The Working Holiday Visa

Chances are, you have already heard of the Working Holiday visa. Working Holiday has become a catch-all term for a temporary visa (usually one year, though it depends), that allows visa holders to work in a foreign country. As the name implies, the idea is that you only work to finance your holiday, and not use the visa for work as the main purpose. But after you’ve received the visa, there are usually no checks on whether this is actually and if you are free to pursue working or holidaying in any capacity that you see fit. To be able to obtain a Working Holiday visa, there has to be a mutual agreement in place between your home country and the country that you wish to go to. At the time of writing, 26 countries are holding a Working Holiday agreement with Japan. 

I do not know about other parts of the world, but if you are from a European country (I am from Germany), then Working Holiday, Work & Travel, Au pair and many other similar offerings exist, allowing for a temporary stay in a foreign country. As more and more people take gap years between high school and university, the popularity of these offerings is also rising. Getting some experience in a foreign country will always look good on your CV (regardless of whether you actually work or not), and it may also give you a new perspective on life. Where I am from, many people go to Australia, America, New Zealand or the UK for their Working Holiday/Au pair experience to improve their English skills. If your English is already good enough, or you are simply not interested in any of those countries, then I can not recommend Japan as a Working Holiday destination enough. 

Japan is a highly developed nation that is similar enough to other “Western” (whatever that means) cultures that you will not feel completely lost, but still unique enough that you can experience living in a different culture firsthand. If you are fresh out of school and know nothing about Japan apart from Anime, it might be sometimes hard to adapt, so this is definitely a destination that will require some preparation beforehand. First, you need to check whether you are from a country that is eligible for application (as stated earlier, at the moment there are 26 countries from where you can apply). You can check here -> Ministry of Foreign Affairs Japan: Working Holiday

If you are from an eligible country, there are a few more restrictions that apply if you want to obtain a Working Holiday visa. These include but are not limited to the following:

1. You must be between 18 to 30 years old (varies by country).

2. You must be a citizen AND resident of the country that you are applying in.

3. Your primary goal should be the holiday part of the visa, not the working part (though again, this is not checked or enforced past the application process).

4. You must hold a valid passport and possess sufficient funds to purchase a round-trip ticket to Japan, as well as enough money to finance your first few months in the country (usually around 300.000 Yen).

5. You cannot be accompanied by your spouse/children/other dependents.

6. You must be in good health.

7. And finally, it must be your first time applying for a Working Holiday to Japan (it’s a once per lifetime deal)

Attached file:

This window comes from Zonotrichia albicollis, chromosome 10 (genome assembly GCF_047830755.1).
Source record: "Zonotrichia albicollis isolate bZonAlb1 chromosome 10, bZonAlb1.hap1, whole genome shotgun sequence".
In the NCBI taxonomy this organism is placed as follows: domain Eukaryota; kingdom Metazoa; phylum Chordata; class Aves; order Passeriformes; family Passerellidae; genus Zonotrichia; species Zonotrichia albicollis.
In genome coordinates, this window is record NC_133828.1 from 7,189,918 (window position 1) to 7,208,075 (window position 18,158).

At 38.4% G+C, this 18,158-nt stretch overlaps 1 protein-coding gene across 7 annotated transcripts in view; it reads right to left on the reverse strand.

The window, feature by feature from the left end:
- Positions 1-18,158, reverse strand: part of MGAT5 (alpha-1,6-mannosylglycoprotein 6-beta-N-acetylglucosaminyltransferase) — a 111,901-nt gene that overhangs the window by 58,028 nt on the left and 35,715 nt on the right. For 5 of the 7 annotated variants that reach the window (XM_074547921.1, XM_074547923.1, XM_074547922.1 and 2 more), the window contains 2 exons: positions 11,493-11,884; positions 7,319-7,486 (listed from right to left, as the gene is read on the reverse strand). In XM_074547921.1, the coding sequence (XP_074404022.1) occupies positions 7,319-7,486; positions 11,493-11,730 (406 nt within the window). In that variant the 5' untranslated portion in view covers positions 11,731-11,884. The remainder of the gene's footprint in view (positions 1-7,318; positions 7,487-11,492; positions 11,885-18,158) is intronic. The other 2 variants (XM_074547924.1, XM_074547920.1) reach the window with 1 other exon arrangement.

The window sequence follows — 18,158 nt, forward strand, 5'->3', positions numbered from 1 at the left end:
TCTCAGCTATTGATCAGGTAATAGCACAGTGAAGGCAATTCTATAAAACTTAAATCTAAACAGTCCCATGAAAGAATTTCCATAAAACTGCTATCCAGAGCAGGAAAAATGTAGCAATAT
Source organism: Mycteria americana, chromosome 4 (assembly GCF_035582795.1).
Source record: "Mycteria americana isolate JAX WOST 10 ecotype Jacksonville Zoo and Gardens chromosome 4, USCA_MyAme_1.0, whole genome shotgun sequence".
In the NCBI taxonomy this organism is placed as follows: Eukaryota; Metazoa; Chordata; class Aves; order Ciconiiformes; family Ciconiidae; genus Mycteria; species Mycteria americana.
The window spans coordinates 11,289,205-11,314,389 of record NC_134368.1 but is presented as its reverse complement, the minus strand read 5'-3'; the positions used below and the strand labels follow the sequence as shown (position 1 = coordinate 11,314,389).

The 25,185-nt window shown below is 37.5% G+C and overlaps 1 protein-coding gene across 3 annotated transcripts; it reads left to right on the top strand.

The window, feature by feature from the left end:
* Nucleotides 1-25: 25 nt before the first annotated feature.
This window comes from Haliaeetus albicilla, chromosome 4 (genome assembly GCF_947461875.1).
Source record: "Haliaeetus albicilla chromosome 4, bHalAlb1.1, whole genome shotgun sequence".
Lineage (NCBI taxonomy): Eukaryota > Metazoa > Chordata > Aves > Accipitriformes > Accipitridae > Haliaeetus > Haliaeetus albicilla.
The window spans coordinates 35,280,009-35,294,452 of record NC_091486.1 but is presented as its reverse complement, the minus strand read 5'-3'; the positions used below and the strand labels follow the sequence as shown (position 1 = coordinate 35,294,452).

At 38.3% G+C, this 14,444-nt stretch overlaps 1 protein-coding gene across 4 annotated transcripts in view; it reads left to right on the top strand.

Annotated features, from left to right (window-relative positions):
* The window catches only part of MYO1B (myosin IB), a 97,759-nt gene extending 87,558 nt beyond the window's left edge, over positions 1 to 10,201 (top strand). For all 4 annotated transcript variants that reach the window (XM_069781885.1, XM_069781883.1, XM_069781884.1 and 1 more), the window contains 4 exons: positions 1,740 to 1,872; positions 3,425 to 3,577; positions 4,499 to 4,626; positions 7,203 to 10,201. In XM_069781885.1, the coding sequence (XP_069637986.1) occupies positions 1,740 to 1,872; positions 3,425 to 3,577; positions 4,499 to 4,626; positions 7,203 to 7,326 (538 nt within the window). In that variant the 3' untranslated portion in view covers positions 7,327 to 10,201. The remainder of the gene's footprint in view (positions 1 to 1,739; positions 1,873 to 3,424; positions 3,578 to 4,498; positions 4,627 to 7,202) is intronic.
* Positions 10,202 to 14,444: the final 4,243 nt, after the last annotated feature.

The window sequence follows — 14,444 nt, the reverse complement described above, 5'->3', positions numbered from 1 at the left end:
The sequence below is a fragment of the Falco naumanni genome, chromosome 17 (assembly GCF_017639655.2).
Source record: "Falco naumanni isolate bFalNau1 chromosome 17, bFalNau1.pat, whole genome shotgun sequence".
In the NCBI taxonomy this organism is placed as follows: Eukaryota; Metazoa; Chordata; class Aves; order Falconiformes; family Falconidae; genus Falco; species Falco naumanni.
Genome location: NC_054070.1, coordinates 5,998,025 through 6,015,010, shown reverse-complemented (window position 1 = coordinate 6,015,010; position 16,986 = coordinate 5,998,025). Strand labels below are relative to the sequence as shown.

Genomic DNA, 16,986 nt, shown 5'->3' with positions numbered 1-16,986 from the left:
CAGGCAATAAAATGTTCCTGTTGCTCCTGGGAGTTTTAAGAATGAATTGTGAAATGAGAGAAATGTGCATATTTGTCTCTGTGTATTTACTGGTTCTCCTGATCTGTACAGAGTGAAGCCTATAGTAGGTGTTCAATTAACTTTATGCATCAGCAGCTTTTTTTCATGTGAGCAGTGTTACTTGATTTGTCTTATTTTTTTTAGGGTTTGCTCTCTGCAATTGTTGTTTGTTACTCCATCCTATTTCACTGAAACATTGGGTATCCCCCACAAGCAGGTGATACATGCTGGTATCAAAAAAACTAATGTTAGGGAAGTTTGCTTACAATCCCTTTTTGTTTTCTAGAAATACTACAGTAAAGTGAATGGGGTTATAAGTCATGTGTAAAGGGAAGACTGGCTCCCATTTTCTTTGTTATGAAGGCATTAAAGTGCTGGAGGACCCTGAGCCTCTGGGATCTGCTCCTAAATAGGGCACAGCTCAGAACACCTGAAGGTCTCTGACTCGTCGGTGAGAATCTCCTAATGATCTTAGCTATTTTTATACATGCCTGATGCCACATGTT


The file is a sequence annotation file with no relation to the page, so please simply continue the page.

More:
Depending on where you are from there might be other restrictions that apply, so please make sure to check with your closest Japanese Embassy to verify what conditions you have to fulfil. In some countries you might be required to submit a doctor’s statement, stating that you are in good health, while in other countries you might not even be asked about your health when applying. Some countries only permit a limited number of people to apply each year (as low as 30 and as high as 10000), while other countries have no limit at all. If you are from a country that limits applicants, remember that the Japanese fiscal year is from April 1st to March 31st, so applying in early April might be your best bet. In general, the application process is not too hard and should not be too competitive, as Japan is still a niche destination after all. As long as you make sure to give the impression that you have no intention of using the visa as a steppingstone to aim for a career in Japan (regardless of whether this is your true aim or not), you should be good. The only real deal-breaker that I have heard of is having a criminal record. Depending on the severity of the crime, it may still be possible to obtain a Working Holiday visa, but if you have a criminal record it might be best to be prepared for being rejected. Again, confirm with your nearest Japanese Embassy regarding the details. 

A working holiday is a good opportunity to take your first steps in Japan and get to know the country. If you are considering moving to Japan in the future, I highly recommend doing a Working Holiday first and figure out whether you actually like the country or not. Moving here on a full-fledged working visa, without knowing the country and being thrown into the Japanese corporate world right away is a good way to lose motivation quickly and become one among the many disgruntled ex-pats, drinking and complaining at HUB on a Tuesday night.

I have done a Working Holiday to Japan myself, so expect more to come on the Working Holiday visa in the future.

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